Orchid Island Capital, Inc. (NYSE: ORC), a real estate investment trust, recently announced results of operations for the second quarter of 2021. The company reported a net loss of $ $0.17 per common share ($16.9 million).
The net loss consisted of $0.28 per common share ($27.7 million) net interest income, total expenses of $0.04 per common share or $3.7 million, and net realized and unrealized losses of $0.41 per common share ($40.8 million), on RMBS and derivative instruments, including net interest expense on interest rate swaps.
2Q2021 total dividends declared and paid were $0.195 per common share, while book value at June 20, 2021, was $4.71. Thus, the total return was 0.7% and comprised a $0.195 dividend per common share and a $0.23 increase in book value per common share, divided by beginning book value per common share.
Robert E. Cauley, Chairman, and C.E.O., said that as the economy continues its strong recovery from the pandemic, the surge in COVID cases that occurred in 1Q2021 abated quickly. At the same time, injections of the new vaccine were distributed quickly around the country. As a result, the G.D.P. is estimated to have expanded an 8.0% annualized rate. In addition, the housing market is more robust than it was before the financial crisis. Price pressures are evident as a result of the combination of constrained supply channels and high demand. As a result, the C.P.I. increased by more than 5% year over year in June as well.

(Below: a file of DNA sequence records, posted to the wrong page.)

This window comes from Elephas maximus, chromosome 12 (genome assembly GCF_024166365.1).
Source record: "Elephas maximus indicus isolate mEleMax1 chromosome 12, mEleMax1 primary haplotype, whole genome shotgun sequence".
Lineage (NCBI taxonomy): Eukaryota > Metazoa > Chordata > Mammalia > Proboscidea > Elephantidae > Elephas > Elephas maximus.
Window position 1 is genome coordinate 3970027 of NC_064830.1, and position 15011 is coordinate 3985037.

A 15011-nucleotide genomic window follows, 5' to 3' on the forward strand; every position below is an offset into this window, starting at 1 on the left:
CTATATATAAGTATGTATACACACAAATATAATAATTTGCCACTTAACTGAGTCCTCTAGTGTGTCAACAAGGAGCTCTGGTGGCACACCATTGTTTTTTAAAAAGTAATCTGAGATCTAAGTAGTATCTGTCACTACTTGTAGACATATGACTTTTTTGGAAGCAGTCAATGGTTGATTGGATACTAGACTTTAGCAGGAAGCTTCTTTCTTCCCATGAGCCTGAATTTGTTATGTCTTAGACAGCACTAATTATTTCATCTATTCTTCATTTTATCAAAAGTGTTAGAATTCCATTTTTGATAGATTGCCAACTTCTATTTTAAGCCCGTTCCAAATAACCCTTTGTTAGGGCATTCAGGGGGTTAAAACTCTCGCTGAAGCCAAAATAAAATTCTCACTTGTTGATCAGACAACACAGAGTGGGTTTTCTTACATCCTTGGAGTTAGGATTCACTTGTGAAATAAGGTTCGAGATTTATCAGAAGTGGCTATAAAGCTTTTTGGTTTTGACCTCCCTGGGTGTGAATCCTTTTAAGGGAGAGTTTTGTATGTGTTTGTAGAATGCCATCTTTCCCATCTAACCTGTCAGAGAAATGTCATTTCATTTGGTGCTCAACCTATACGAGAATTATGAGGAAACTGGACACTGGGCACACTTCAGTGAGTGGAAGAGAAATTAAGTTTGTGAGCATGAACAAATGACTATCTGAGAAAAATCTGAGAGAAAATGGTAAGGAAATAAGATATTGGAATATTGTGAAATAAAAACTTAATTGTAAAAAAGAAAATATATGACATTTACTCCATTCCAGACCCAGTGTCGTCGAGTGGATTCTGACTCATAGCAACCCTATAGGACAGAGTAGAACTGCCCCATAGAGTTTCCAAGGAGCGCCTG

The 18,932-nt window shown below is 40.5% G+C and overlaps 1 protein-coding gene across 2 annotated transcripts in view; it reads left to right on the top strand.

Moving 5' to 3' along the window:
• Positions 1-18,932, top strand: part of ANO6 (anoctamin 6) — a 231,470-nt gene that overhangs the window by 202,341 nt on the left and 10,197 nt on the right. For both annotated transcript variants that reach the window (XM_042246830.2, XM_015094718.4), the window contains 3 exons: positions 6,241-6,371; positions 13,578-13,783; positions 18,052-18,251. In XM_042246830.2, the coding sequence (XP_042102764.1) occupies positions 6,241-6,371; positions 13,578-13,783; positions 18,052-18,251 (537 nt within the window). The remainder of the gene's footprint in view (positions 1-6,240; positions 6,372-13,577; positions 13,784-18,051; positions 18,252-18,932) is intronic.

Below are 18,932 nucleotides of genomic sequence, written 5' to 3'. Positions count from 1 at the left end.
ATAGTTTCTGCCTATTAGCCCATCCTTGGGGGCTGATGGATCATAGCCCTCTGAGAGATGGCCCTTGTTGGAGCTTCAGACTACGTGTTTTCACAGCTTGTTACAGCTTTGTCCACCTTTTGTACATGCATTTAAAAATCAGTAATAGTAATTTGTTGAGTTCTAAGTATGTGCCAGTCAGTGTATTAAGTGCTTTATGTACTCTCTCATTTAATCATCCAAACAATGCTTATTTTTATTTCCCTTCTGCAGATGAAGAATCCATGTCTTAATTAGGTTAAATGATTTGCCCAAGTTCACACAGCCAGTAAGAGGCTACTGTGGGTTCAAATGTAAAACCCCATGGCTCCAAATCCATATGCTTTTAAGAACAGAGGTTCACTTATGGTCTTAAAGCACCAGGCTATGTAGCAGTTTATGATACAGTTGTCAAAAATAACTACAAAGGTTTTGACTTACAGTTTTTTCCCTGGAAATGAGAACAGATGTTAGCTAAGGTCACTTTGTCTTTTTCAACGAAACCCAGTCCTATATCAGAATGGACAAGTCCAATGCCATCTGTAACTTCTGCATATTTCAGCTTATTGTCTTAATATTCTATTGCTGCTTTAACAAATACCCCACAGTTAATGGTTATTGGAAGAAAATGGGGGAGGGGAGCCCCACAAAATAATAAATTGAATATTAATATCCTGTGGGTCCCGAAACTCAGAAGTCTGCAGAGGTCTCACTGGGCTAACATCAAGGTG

As economic activity and inflation accelerated in the second quarter of 2021, market participants expected interest rates to continue rising as they had done in the first quarter. Long-term interest rates declined by 27.2 basis points in the 10-year Treasury note and 32.5 basis points in the case of the 30-year bond. Since the end of the quarter, rates have accelerated, especially as the COVID 19 Delta variant seemed to spread around the U.S. and the globe.
On the company’s progress
Commenting on the company’s progress, Robert said that the company’s portfolio retains a bias towards higher rates and the probable tapering of M.B.S. asset purchases by the federal reserve. While the leadership of the Fed insists the policy will continue to be accommodative for a while, other Fed officials have hinted at the need for tapering sooner, and the housing market’s strength seems to confirm this.